The Zadie Project does business for goodBy Jenna Ovett
In today’s competitive business environment, companies are looking for more ways to give back, helping them attract socially conscious consumers and employees. Some are looking to acquire nonprofit organizations, while others are creating their own. Of course, this innovative 21st-century approach to giving back, pioneered by a new wave of social entrepreneurs, is not only good for business, but for community causes.
That’s why business owner Jenny Levison created The Zadie Project as a 501(c)(3) spinoff of her socially conscious Souper Jenny cafes. For more than 18 years, Souper Jenny has been committed to serving food that nourishes the mind, body, and spirit. Since day one, Levison has incorporated philanthropic endeavors into the company culture, and The Zadie Project is her way of cementing that support. Named after Jenny’s father, the family cook, Levison notes that the name Zadie means “grandfather” in Yiddish, evoking the lasting legacy of social responsibility she intends to create.
Established in December 2016, The Zadie Project aims to support other nonprofits with donations of soup and fresh produce grown on their own farm, and to provide farm tours and classes that educate the public about healthy food and where it comes from. In addition, Levison sees the Project as a way to keep up already-high employee morale and customer satisfaction. Now, after just four months in existence, the Project is providing several benefits to Atlanta’s local communities, including helping to improve access to fresh, healthy food for all.
When Levison first conceived of the Project, she had little knowledge of what it takes to start and run a nonprofit. She quickly realized that she needed to craft an initiative that could be supported by the Souper Jenny cafes and carried out in collaboration with other nonprofits. Not only would this make the work more sustainable, it would also make it easier to take immediate action.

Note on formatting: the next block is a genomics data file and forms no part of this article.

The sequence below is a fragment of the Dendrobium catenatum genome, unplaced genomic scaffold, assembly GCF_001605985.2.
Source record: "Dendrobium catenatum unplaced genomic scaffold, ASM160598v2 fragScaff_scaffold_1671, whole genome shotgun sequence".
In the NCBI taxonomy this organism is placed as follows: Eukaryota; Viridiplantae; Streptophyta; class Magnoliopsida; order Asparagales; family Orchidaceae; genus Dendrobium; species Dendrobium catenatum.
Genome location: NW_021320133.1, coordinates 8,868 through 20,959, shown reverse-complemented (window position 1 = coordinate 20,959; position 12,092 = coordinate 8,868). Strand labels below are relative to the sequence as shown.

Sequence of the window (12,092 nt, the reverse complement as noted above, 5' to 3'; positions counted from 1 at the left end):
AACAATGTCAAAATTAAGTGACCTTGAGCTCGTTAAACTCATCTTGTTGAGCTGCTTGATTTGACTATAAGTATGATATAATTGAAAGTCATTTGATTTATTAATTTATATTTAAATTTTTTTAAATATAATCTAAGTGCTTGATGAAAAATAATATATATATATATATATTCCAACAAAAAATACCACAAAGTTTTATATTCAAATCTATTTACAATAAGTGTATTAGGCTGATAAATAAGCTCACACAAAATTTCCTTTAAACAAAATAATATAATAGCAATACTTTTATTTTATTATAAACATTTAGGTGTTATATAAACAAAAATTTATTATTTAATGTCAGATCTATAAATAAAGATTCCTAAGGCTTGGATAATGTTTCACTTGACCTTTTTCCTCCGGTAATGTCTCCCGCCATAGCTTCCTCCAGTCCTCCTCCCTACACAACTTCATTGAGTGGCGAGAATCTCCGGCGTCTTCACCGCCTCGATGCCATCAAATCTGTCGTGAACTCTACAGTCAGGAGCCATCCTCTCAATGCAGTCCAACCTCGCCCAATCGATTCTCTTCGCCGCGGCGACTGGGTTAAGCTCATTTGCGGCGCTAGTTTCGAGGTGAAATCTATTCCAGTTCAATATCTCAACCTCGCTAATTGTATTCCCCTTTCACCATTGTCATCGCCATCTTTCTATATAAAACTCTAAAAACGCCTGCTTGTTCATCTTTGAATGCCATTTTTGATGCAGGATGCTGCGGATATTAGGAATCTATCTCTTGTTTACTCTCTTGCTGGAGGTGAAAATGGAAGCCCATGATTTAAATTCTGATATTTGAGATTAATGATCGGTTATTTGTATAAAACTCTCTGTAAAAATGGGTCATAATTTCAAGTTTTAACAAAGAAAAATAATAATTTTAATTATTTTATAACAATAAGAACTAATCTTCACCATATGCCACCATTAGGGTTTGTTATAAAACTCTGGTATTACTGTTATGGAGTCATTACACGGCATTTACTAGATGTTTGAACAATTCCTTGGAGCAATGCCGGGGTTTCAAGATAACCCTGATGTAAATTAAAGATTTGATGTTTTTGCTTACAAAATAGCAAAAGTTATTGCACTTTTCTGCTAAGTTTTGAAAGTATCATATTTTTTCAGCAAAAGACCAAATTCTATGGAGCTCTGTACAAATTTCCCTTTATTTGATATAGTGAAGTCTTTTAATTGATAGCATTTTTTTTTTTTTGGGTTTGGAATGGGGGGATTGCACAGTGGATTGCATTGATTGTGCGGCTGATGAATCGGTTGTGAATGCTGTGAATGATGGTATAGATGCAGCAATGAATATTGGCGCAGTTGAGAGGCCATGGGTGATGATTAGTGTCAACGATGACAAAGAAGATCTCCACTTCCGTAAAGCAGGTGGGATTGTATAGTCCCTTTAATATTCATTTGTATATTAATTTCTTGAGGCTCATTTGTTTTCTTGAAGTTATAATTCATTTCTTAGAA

The first part of the Project was the “bowl-for-a-bowl” initiative: For every bowl of turkey chili sold at any of the four Souper Jenny locations, The Zadie Project donates a bowl of soup to children and families in need. Why turkey chili? It is not only their most popular dish, but it packs a powerful nutritious punch and is a common “comfort food” that service populations find familiar and satisfying. Over time, and with the warming of the seasons, they plan to expand meal choices to include other staples like salads and sandwiches. Currently, Souper Jenny donates 300 quarts of soup weekly through The Zadie Project, providing 600 meals for the clients of several Atlanta-area nonprofits focusing on youth and families.
The second part of the Project was building and opening the Souper Farm, set up on the site of Souper Jenny’s Westside location, which has long been an underserved “food desert.” Produce grown at the farm is already being used in meals donated through The Zadie Project, and soon the grounds will serve as an educational center. Free classes will be made available to residents of the surrounding communities, including a “Learn-Help-Harvest” workshop teaching families the value of whole foods and the practices of sustainable living, demonstrating the fact that growing food at home is not only healthier than fast food, it is just as affordable.
While mission impact is certainly at the top of Levison’s priorities, she also sees The Zadie Project as a way to boost both employee morale and customer satisfaction. Because everyday tasks at the cafe are intertwined with the donation process, the Souper Jenny staff is directly involved with the mission of the Project, giving their workday an extra sense of purpose. While the company has historically had very little turnover (a huge feat for the restaurant industry), Levison anticipates their retention rates will go higher still. Souper Jenny customers also love the easy opportunity to give back and take part in the mission—a simple lunch-time transaction that tastes good and does good.
With the odds stacked favorably for growth, Levison believes The Zadie Project will ultimately deliver 1000 quarts weekly, providing 2000 meals to those in need. The Project is constantly looking out for more organizations, including schools and other institutions, which could benefit from their services. Anyone who’d like to suggest a new partner should send a note to Jenny at firstname.lastname@example.org. You can also get involved by attending the Souper Jenny Cabaret in May, “an evening of feast and fantastic song” directly benefitting the Project.
Jenna Ovett is the communications coordinator at GCN.